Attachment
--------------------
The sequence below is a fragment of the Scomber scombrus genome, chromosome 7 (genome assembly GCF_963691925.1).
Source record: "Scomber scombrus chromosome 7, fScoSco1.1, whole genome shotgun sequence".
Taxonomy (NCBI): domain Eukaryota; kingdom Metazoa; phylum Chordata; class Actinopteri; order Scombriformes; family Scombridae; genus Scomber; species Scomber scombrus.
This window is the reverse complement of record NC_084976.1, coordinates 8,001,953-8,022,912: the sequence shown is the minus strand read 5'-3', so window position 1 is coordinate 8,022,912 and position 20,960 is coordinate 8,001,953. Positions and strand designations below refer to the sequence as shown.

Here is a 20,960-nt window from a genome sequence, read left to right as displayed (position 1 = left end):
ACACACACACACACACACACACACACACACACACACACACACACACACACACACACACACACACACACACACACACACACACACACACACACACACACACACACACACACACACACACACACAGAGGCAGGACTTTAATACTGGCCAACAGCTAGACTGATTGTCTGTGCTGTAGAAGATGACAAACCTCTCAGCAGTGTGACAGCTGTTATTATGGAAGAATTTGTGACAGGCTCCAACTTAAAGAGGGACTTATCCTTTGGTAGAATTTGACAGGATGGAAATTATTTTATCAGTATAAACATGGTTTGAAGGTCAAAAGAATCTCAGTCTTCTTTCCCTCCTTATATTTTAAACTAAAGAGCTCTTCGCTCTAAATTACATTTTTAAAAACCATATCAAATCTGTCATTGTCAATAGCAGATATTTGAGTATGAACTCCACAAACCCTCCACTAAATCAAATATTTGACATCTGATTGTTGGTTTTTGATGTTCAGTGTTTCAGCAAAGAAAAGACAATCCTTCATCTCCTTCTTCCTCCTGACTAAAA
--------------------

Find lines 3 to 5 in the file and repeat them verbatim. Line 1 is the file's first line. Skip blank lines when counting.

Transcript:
Taxonomy (NCBI): domain Eukaryota; kingdom Metazoa; phylum Chordata; class Actinopteri; order Scombriformes; family Scombridae; genus Scomber; species Scomber scombrus.
This window is the reverse complement of record NC_084976.1, coordinates 8,001,953-8,022,912: the sequence shown is the minus strand read 5'-3', so window position 1 is coordinate 8,022,912 and position 20,960 is coordinate 8,001,953. Positions and strand designations below refer to the sequence as shown.

Here is a 20,960-nt window from a genome sequence, read left to right as displayed (position 1 = left end):